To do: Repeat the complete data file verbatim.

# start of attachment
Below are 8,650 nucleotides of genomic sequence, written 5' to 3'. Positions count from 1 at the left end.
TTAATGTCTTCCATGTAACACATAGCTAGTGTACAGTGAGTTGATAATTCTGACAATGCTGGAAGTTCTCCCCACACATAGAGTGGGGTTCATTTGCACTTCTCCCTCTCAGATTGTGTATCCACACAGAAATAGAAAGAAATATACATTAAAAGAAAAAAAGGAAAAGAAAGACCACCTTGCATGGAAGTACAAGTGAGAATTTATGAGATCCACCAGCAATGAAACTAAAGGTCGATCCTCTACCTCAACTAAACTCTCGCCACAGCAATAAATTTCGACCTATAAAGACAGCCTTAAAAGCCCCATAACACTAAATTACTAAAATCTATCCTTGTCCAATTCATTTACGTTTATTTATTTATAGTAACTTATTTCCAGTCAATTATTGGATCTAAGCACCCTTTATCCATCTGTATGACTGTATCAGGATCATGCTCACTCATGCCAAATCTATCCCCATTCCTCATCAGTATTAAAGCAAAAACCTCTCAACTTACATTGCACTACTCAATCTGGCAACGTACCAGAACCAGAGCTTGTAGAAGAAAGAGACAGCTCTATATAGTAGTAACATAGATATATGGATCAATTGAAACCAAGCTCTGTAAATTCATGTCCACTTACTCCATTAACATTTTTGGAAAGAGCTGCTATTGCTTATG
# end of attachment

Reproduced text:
Below are 8,650 nucleotides of genomic sequence, written 5' to 3'. Positions count from 1 at the left end.
TTAATGTCTTCCATGTAACACATAGCTAGTGTACAGTGAGTTGATAATTCTGACAATGCTGGAAGTTCTCCCCACACATAGAGTGGGGTTCATTTGCACTTCTCCCTCTCAGATTGTGTATCCACACAGAAATAGAAAGAAATATACATTAAAAGAAAAAAAGGAAAAGAAAGACCACCTTGCATGGAAGTACAAGTGAGAATTTATGAGATCCACCAGCAATGAAACTAAAGGTCGATCCTCTACCTCAACTAAACTCTCGCCACAGCAATAAATTTCGACCTATAAAGACAGCCTTAAAAGCCCCATAACACTAAATTACTAAAATCTATCCTTGTCCAATTCATTTACGTTTATTTATTTATAGTAACTTATTTCCAGTCAATTATTGGATCTAAGCACCCTTTATCCATCTGTATGACTGTATCAGGATCATGCTCACTCATGCCAAATCTATCCCCATTCCTCATCAGTATTAAAGCAAAAACCTCTCAACTTACATTGCACTACTCAATCTGGCAACGTACCAGAACCAGAGCTTGTAGAAGAAAGAGACAGCTCTATATAGTAGTAACATAGATATATGGATCAATTGAAACCAAGCTCTGTAAATTCATGTCCACTTACTCCATTAACATTTTTGGAAAGAGCTGCTATTGCTTATG